It's Your Ship: Management Techniques from the Best Damn Ship in the Navy, 10th Anniversary Edition
D. Michael Abrashoff
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The story of Captain D. Michael Abrashoff and his command of USS Benfold has become legendary inside and outside the Navy. Now Abrashoff offers this fascinating tale of top-down change for anyone trying to navigate today's uncertain business seas. When Captain Abrashoff took over as commander of USS Benfold, a ship armed with every cutting-edge system available, it was like a business that had all the latest technology but only some of the productivity. Knowing that responsibility for improving performance rested with him, he realized he had to improve his own leadership skills before he could improve his ship. Within months he created a crew of confident and inspired problem-solvers eager to take the initiative and take responsibility for their actions. The slogan on board became "It's your ship," and Benfold was soon recognized far and wide as a model of naval efficiency. How did Abrashoff do it? Against the backdrop of today's United States Navy-Benfold was a key player in our Persian Gulf fleet-Abrashoff shares his secrets of successful management including:
- See the ship through the eyes of the crew: By soliciting a sailor's suggestions, Abrashoff drastically reduced tedious chores that provided little additional value.
- Communicate, communicate, communicate: The more Abrashoff communicated the plan, the better the crew's performance. His crew would eventually call him "Megaphone Mike," since they heard from him so often.
- Create discipline by focusing on purpose: Discipline skyrocketed when Abrashoff's crew believed that what they were doing was important.
- Listen aggressively: After learning that many sailors wanted to use the GI Bill, Abrashoff brought a test official aboard the ship-and held the SATs forty miles off the Iraqi coast. From achieving amazing cost savings to winning the highest gunnery score in the Pacific Fleet, Captain Abrashoff's extraordinary campaign sent shock waves through the U.S. Navy. It can help you change the course of your ship, no matter where your business battles are fought.
in a 400,000-person organization. That I had strong feelings about the Navy’s personnel policies and hoped I could contribute to their being changed doesn’t mean that I harbored fantasies that I could change them all by myself. No, the best course was to make the most of what I was given—a chain of command that led upward toward the people actually empowered to enact my ideas once they accepted them. When I was given a task I did not agree with, I would sometimes ask my people if they thought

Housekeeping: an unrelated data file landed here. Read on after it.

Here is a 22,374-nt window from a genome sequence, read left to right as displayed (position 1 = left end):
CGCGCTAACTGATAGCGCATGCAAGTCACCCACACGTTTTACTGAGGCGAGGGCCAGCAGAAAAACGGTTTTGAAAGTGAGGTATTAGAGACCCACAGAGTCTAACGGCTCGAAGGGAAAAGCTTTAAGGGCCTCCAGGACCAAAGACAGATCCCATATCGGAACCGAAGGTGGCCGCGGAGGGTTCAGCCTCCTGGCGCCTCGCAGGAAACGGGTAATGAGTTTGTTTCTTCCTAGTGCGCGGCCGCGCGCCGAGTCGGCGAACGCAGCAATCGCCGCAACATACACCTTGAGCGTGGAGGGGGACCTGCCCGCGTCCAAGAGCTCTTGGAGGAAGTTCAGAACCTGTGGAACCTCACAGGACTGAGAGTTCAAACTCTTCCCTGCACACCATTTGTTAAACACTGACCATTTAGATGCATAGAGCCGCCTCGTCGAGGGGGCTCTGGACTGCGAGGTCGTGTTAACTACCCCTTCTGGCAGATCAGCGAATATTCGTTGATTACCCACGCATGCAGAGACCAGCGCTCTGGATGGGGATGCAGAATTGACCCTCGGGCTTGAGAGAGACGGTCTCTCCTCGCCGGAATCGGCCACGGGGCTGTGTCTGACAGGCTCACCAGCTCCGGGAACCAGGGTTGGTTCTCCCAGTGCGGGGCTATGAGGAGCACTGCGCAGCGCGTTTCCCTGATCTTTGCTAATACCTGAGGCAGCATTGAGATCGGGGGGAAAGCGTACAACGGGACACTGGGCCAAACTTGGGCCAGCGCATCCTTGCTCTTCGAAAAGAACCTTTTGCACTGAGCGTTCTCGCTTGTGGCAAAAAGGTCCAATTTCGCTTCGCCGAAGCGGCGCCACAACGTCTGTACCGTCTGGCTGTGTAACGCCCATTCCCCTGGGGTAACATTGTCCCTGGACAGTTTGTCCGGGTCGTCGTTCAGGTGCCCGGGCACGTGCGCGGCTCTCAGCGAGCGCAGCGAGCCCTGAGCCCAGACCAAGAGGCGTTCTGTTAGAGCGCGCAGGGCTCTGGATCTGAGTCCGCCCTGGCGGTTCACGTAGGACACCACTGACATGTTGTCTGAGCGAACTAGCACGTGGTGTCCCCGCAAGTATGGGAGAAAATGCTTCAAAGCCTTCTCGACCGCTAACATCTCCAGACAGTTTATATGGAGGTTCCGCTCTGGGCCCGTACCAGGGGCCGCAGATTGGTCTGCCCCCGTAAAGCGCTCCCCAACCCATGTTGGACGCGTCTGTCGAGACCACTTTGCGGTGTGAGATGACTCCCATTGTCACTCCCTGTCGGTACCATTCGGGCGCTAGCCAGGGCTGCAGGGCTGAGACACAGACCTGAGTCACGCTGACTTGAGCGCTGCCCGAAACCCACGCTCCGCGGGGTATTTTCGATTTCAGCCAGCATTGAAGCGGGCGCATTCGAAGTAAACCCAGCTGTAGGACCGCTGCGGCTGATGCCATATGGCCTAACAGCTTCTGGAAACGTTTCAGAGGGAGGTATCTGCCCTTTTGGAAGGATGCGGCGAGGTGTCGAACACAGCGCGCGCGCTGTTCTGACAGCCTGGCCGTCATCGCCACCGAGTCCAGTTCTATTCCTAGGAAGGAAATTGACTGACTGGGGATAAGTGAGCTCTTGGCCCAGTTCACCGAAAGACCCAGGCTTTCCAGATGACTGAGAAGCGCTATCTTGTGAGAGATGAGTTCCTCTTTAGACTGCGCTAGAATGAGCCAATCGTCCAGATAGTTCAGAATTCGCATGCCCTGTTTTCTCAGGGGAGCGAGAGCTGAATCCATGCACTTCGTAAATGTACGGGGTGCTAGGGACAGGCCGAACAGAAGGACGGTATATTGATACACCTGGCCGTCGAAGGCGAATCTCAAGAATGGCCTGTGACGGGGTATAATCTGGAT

South America, so I was six weeks into my position before I met him. He called me in when he had to give me my first official fitness report. He rated me sixth out of the six, which didn’t surprise me, as I was the most junior of the six. What I wasn’t prepared for was that the only substantive thing he wrote was that I was qualified to keep my security clearance. It was a peculiar statement, but I was not upset, because I cared more about results than recognition and I had confidence that
perceptive than you give them credit for, and they always know the score—even when you don’t want them to. A lot of the sailors I worked with came from the bottom rung of the socioeconomic ladder. They grew up in dysfunctional families in blighted neighborhoods, where addiction and abuse were common. They went to lousy schools and had little, if any, of what I took for granted as a kid: stability, support, succor. Still, despite all this adversity and the fact that they had nothing handed to
being naive. It happened on Benfold; why not in any other organization? As we prepared to leave Melbourne, with the tugs alongside, I went down to the pier to make a final check on the mooring lines. I found a young woman crying uncontrollably. “What’s wrong?” I asked, though I had my suspicions. “I can’t believe how friendly your sailors are, and I just hate to see you leave. Especially Willie, who works in the radar room. Would you please give him a note from me?” When I got back on board,
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